Lewis begins most important game of his life

John Steadman

May 05, 1993|By John Steadman

It's difficult to comprephend, to rationalize, but another aspect of life is just beginning for Reggie Lewis. He's probably going to be forced to find a different line of work although it's not of his volition to stop playing basketball, which has been so rewarding in pleasure and profit.

The collective recommendation from some of the most renowned doctors of cardiology in the country is that he not try to play again. A heart problem, which had him gasping for breath in a Boston Celtics' playoff game against the Charlotte Hornets, has been diagnosed as serious enough to have him retire.

There's no intelligent reason, based on the evidence from examinations at New England Baptist Hospital, that he subject himself to further complications. But it is understandable why Lewis and his wife would seek a "second opinion," which explains why they transferred to Boston's Brigham & Women's Hospital.

The same stunned reaction comes to most of us when physical findings aren't what we hope to hear. In the Lewis case, there's hardly an alternative. When a tribunal of experts, a jury of 12 specializing in the field of coronary care, agrees it would not be in his best health interests to return to basketball, there's a compelling reason to listen.

A heart irregularity isn't to be correlated to a pulled calf muscle or a sprained ankle. A visit to the training room or a treatment in the whirlpool isn't going to alleviate the severity of the condition.

There's profound compassion for Lewis and this is at it should be. It's a devastating setback to be taken away from something that came so naturally to him as basketball, a sport he played with a true professional degree of excellence.

The collapse came without warning. Lewis didn't anticipate such disturbing news. The disease wasn't of his making. He didn't ingest cocaine or put himself in a position where he might contract AIDs.

Heart problems are a general human condition most of us can relate to because of what might have happened to a family member, business associate or the next-door neighbor.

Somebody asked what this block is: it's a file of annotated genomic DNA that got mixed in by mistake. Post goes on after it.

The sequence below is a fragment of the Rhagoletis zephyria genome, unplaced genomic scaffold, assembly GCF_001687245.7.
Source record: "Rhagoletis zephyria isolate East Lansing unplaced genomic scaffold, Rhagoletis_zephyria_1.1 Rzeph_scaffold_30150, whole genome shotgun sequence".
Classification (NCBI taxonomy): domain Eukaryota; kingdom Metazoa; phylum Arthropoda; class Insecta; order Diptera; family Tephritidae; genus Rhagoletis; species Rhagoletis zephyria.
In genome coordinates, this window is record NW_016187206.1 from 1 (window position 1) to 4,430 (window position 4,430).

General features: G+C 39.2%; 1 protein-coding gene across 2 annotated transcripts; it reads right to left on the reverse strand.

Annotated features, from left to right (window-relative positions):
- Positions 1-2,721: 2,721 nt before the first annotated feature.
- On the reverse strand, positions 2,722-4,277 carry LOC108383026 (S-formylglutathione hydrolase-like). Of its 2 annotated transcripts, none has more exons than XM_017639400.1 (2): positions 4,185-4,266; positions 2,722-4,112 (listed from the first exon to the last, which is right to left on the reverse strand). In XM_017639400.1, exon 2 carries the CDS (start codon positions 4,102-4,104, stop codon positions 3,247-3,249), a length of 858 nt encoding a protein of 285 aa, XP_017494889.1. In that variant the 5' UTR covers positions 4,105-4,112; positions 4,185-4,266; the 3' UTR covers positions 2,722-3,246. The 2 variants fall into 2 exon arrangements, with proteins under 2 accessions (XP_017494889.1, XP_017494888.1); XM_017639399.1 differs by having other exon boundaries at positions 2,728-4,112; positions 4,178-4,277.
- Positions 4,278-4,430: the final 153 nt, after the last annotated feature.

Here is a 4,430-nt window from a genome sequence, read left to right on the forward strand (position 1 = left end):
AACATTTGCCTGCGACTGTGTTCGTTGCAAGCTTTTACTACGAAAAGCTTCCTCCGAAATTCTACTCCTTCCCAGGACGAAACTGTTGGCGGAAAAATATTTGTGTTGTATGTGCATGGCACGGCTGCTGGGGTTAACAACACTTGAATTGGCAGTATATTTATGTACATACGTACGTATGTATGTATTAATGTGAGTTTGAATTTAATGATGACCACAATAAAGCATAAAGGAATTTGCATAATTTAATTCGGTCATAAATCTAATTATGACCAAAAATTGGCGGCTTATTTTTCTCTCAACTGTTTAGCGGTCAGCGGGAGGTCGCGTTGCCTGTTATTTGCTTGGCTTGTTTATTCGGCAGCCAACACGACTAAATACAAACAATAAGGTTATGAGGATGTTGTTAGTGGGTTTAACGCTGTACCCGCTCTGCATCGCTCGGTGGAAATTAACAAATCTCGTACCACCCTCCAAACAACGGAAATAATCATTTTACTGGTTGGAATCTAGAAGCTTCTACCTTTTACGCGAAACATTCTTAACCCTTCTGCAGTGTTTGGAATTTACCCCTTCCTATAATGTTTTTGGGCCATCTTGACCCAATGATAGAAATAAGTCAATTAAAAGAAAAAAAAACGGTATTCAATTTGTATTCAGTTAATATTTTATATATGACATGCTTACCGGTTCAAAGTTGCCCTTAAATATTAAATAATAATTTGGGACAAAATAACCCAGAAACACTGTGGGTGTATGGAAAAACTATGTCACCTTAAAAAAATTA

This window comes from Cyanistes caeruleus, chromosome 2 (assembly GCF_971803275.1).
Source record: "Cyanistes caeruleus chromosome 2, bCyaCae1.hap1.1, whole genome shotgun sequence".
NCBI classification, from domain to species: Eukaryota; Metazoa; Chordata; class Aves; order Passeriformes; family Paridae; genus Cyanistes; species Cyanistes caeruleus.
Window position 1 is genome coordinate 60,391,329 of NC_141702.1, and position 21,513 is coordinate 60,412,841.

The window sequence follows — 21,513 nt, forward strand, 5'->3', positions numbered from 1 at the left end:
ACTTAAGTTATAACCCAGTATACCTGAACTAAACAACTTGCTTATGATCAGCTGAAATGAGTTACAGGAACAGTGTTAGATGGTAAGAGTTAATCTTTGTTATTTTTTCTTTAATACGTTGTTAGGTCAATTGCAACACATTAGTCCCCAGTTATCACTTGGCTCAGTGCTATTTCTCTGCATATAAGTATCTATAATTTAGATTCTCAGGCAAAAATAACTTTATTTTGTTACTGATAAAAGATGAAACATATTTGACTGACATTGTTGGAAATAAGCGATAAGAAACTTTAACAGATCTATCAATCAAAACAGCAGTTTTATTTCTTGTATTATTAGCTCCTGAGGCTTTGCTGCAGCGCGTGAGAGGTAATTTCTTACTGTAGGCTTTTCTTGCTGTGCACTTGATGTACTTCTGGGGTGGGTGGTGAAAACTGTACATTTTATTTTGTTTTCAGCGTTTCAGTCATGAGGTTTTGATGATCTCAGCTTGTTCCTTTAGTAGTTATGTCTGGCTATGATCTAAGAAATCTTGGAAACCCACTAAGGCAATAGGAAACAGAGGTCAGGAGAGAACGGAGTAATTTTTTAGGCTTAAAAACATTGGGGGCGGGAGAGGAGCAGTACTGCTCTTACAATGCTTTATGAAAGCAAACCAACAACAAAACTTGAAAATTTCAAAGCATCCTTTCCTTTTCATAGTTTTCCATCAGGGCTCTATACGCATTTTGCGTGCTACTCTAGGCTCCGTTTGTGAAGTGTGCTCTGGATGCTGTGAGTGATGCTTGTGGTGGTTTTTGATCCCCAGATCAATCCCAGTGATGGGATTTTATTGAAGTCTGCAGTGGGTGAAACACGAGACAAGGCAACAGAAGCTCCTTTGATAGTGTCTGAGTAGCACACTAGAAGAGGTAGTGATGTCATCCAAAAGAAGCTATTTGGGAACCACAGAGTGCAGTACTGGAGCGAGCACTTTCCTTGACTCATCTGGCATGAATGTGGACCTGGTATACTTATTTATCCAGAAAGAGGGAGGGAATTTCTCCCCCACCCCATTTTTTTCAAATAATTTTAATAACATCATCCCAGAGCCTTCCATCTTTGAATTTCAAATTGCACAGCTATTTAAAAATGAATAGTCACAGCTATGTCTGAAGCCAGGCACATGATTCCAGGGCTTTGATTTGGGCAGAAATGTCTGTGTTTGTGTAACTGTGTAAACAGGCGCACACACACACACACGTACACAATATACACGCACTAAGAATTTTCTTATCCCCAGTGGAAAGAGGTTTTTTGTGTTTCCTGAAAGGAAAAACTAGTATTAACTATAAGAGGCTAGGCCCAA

Whether the heart ailment is congenital or work-related hasn't been determined. The stress of the pace in any basketball game pushes the heart to its maximum work load. Certainly, in the NBA, the almost non-stop demands exact a price that makes you wonder why more players aren't similary troubled.

From Baltimore's Dunbar High School to Northeastern University and then the Celtics as a first-round draft choice, the 27-year-old all-star performer created a reputation of being considerate of others and not filled up with his own importance.

The Celtics and the NBA are aware Lewis could have suffered even more extensive heart damage had he tried to continue to play after twice leaving the game because of discomfort and then, after halftime intermission, taking the floor a third time for the second half.

Reports from courtside, after he fell initially and appeared disoriented, indicated the situation had been caused by a blow to the head. Dr. Arnold Scheller, the Celtics' physician, now explains Lewis' condition as a fast, ineffective heart rate. The medical findings refer to it as "ventricular tachycardia," which doctors say is "life-threatening."

Lewis' former high school coach, Bob Wade, was shocked at the development. But he put the difficult news in human perspective, away from points scored, rebounds or assists. "If his career is over, it would hurt," Wade said. "But he has made his mark in a short period of time [six years in the NBA]. He still has a lot to look forward to in the future."

Whether medication can control the trouble hasn't been determined. If it can, Lewis will play again. But the Celtics and the NBA may not want to take such a chance for obvious reasons. If Lewis can't pass a physical examination, he can hardly be expected to resume what was shaping into a superb career.

Basketball is his calling. From this moment on, though, it doesn't mean he has to play. Scouting, public relations and even coaching, if approved by doctors, would be a way to continue a productive life-style. But the Celtics and the NBA are going to be reluctant to go against firm medical advice and permit him to play after the alarming diagnosis.

Rather he walk away prematurely than jeopardize his life.

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